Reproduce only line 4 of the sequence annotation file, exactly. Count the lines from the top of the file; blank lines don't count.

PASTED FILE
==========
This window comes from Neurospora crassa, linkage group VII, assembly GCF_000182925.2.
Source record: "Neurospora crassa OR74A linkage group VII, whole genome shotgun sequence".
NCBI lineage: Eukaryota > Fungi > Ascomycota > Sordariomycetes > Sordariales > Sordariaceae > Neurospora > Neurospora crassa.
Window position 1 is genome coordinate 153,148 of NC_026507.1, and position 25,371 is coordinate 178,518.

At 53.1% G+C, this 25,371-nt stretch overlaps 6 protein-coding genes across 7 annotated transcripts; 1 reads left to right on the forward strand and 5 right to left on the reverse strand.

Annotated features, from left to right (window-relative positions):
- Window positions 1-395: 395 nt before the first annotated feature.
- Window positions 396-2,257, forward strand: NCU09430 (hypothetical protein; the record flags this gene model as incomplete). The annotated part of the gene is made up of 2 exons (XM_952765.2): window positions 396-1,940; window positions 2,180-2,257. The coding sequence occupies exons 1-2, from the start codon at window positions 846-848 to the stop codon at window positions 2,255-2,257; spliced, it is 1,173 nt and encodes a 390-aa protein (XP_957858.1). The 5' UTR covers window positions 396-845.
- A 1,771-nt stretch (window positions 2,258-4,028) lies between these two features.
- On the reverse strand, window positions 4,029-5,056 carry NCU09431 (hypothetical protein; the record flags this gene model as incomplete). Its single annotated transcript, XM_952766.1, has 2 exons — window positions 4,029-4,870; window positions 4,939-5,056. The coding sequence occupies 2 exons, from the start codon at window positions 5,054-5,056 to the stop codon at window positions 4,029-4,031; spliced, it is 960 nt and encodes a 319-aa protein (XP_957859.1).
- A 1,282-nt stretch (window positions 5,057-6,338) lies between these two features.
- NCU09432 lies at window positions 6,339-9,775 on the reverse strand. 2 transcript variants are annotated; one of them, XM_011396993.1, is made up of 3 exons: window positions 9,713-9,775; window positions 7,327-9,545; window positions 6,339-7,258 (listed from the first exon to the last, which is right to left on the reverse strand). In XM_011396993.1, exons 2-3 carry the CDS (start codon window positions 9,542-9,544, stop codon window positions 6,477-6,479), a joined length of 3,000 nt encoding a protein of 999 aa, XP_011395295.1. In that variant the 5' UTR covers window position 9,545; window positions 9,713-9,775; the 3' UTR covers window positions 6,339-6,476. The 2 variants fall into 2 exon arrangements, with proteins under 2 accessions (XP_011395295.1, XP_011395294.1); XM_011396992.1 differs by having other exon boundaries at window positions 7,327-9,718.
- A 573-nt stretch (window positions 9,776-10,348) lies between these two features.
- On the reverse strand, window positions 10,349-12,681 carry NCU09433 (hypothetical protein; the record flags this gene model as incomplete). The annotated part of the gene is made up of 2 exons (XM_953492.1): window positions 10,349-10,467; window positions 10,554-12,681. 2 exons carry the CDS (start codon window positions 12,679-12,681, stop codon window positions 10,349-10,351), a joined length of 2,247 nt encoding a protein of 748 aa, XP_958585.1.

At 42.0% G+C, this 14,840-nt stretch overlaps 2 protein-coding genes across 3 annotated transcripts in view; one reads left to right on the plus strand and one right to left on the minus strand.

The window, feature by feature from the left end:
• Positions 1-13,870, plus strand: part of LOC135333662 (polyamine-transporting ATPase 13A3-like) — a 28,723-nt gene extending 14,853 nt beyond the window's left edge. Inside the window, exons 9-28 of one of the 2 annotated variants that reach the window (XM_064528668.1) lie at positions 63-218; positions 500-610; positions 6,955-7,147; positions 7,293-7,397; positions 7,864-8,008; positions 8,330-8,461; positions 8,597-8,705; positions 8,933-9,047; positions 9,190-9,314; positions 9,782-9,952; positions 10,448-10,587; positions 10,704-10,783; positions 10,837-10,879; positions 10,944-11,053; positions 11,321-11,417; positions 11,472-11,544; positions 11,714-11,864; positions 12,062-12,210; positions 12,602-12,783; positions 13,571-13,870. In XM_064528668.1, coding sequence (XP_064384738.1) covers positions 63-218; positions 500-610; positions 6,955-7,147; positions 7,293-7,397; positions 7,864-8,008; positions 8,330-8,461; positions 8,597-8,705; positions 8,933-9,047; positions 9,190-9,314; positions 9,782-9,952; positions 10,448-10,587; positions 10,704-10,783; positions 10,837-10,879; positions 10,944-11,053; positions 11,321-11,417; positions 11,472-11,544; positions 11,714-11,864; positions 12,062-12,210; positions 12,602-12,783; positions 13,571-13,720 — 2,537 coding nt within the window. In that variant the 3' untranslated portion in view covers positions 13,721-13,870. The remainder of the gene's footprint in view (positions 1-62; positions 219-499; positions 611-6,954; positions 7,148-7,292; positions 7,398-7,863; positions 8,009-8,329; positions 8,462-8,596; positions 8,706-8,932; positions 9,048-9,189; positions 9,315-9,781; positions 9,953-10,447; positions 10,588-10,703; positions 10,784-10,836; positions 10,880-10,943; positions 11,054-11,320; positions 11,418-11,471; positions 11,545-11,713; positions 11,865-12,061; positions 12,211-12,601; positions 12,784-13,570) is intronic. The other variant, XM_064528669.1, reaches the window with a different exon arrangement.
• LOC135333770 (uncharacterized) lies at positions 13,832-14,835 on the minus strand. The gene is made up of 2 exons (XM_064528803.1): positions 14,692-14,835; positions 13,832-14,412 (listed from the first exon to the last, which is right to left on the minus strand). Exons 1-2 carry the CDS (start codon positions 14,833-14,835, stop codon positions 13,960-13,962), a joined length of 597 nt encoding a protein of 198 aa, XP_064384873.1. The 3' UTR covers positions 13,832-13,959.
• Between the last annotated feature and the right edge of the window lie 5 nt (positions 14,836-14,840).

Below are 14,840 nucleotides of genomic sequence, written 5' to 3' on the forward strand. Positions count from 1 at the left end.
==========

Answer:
Window position 1 is genome coordinate 153,148 of NC_026507.1, and position 25,371 is coordinate 178,518.